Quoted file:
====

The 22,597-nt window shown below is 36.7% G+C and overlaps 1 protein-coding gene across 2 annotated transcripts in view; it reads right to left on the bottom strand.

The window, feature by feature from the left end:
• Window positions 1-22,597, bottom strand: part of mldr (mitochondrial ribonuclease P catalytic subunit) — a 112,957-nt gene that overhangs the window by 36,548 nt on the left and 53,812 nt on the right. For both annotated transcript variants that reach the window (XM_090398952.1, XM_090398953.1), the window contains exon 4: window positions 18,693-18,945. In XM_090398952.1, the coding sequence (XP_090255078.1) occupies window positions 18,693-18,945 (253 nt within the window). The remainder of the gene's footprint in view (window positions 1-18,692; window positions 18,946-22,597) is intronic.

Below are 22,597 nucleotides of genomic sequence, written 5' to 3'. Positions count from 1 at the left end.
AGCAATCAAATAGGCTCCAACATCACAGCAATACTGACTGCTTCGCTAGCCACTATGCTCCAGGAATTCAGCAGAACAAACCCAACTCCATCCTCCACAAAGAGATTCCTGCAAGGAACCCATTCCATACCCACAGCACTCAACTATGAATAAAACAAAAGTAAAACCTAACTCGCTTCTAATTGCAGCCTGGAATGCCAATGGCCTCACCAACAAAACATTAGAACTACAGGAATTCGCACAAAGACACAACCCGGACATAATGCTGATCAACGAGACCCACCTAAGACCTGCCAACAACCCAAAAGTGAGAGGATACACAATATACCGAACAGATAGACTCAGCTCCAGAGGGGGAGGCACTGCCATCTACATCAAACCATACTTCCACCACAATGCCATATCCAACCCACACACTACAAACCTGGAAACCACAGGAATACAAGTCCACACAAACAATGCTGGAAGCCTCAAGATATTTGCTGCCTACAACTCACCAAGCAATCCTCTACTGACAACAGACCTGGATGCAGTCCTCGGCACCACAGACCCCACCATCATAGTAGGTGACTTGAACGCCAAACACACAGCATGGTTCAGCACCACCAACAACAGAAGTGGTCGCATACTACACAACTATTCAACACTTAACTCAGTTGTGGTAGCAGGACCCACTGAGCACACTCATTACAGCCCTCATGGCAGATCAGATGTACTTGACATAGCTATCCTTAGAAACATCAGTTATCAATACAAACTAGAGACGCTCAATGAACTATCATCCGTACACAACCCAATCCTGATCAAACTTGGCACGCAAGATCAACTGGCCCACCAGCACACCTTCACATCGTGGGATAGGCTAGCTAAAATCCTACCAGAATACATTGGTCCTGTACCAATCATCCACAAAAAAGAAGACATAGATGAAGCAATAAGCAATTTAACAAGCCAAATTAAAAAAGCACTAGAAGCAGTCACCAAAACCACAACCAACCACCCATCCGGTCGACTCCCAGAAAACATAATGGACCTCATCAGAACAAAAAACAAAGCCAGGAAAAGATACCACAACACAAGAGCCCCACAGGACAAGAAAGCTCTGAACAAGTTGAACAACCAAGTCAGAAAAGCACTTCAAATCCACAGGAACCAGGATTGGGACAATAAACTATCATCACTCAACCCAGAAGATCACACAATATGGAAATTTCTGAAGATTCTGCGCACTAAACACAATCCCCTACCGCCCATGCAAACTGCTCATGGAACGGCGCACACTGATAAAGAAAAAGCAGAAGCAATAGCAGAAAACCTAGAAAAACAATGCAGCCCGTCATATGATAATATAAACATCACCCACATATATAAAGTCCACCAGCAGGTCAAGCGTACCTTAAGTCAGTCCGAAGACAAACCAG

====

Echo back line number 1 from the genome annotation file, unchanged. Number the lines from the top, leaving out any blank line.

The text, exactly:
The 22,597-nt window shown below is 36.7% G+C and overlaps 1 protein-coding gene across 2 annotated transcripts in view; it reads right to left on the bottom strand.